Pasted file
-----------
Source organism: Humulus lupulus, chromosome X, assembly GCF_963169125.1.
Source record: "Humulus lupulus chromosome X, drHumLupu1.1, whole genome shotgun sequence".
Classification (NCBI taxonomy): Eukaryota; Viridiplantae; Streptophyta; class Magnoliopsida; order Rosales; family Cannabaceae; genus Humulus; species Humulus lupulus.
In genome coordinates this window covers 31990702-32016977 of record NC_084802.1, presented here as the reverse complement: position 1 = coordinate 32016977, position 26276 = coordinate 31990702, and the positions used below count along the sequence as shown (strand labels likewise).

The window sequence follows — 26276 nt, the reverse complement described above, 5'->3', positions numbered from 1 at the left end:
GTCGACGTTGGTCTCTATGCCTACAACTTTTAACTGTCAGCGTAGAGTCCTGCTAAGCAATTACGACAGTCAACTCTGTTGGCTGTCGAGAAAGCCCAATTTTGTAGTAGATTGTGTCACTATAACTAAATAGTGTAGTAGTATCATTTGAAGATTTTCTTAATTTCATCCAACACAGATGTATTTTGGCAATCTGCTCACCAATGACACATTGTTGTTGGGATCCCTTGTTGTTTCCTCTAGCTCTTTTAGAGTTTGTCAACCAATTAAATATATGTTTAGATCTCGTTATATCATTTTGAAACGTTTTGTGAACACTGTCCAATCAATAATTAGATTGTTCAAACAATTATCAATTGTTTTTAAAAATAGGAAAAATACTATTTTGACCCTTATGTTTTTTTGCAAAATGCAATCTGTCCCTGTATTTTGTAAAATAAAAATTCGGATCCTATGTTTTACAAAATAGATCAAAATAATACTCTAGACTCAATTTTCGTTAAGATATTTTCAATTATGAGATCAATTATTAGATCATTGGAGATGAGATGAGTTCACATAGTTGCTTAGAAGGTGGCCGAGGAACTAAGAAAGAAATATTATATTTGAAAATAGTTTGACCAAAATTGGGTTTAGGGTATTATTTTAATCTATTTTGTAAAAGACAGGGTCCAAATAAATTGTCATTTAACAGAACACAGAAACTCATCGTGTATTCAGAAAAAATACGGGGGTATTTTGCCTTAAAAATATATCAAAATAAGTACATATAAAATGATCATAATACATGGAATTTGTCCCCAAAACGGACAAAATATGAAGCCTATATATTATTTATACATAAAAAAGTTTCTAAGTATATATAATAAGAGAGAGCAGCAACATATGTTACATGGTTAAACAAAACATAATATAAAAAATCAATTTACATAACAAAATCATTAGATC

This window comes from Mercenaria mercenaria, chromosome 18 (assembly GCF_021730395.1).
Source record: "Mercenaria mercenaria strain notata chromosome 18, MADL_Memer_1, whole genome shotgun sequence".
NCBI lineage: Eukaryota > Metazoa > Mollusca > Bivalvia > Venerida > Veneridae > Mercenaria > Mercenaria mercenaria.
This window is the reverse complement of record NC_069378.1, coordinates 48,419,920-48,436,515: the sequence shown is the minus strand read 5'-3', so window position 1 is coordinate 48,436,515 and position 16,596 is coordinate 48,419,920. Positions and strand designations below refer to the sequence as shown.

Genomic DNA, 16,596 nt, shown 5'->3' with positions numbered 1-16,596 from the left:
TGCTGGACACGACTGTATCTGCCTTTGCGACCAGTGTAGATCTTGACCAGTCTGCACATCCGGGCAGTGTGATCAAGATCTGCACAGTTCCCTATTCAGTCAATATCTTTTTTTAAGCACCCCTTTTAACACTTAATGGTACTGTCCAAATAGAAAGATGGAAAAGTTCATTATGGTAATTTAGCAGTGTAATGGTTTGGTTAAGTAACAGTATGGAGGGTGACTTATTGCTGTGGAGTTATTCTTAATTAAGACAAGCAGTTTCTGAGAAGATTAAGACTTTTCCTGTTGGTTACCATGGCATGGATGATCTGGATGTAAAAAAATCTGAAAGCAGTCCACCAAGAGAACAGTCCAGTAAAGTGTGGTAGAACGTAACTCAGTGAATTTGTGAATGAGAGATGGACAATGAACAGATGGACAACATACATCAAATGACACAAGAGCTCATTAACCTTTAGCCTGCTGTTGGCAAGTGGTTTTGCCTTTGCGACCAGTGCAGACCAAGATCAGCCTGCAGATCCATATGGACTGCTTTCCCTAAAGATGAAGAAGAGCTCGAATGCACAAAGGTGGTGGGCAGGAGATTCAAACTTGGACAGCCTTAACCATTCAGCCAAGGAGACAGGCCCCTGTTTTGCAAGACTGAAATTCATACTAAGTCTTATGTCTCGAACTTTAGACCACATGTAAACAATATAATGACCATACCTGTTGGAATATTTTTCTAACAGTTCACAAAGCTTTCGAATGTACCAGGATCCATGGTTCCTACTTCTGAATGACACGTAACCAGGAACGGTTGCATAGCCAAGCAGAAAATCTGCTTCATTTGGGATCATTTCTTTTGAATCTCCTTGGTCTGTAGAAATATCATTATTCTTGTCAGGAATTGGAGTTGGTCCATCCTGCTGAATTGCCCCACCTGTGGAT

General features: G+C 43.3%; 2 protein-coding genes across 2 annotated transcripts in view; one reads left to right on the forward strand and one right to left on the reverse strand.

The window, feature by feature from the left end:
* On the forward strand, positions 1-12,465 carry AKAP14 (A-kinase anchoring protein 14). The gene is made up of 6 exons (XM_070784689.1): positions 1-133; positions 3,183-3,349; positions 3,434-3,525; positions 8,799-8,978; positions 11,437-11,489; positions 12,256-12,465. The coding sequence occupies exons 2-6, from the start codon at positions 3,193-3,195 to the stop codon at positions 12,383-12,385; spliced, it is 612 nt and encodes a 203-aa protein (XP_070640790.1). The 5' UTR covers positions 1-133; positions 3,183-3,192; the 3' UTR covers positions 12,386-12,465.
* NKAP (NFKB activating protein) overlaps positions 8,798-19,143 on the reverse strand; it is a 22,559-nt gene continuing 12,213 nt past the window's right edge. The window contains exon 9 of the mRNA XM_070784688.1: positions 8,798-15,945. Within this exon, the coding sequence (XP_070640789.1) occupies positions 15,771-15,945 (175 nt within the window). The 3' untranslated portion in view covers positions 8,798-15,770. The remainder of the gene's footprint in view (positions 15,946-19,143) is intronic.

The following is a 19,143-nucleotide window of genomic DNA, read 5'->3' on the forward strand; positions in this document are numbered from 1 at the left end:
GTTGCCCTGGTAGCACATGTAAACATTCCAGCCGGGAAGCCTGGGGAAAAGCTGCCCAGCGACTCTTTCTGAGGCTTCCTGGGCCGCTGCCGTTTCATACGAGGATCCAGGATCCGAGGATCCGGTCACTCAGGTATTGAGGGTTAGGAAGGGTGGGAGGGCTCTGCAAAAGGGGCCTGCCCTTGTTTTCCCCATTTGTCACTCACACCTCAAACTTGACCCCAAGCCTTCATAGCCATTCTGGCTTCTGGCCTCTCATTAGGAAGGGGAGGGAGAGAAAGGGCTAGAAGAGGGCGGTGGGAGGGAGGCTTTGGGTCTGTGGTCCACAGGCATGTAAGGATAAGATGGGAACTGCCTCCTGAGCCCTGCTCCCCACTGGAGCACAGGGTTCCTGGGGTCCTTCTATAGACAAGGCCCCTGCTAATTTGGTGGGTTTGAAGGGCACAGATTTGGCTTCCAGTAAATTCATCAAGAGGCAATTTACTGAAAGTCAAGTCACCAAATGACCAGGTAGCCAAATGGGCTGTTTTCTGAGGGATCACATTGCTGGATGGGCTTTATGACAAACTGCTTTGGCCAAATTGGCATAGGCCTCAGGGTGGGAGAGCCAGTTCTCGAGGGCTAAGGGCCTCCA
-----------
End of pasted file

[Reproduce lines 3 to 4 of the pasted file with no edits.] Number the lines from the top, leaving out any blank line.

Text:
Classification (NCBI taxonomy): Eukaryota; Viridiplantae; Streptophyta; class Magnoliopsida; order Rosales; family Cannabaceae; genus Humulus; species Humulus lupulus.
In genome coordinates this window covers 31990702-32016977 of record NC_084802.1, presented here as the reverse complement: position 1 = coordinate 32016977, position 26276 = coordinate 31990702, and the positions used below count along the sequence as shown (strand labels likewise).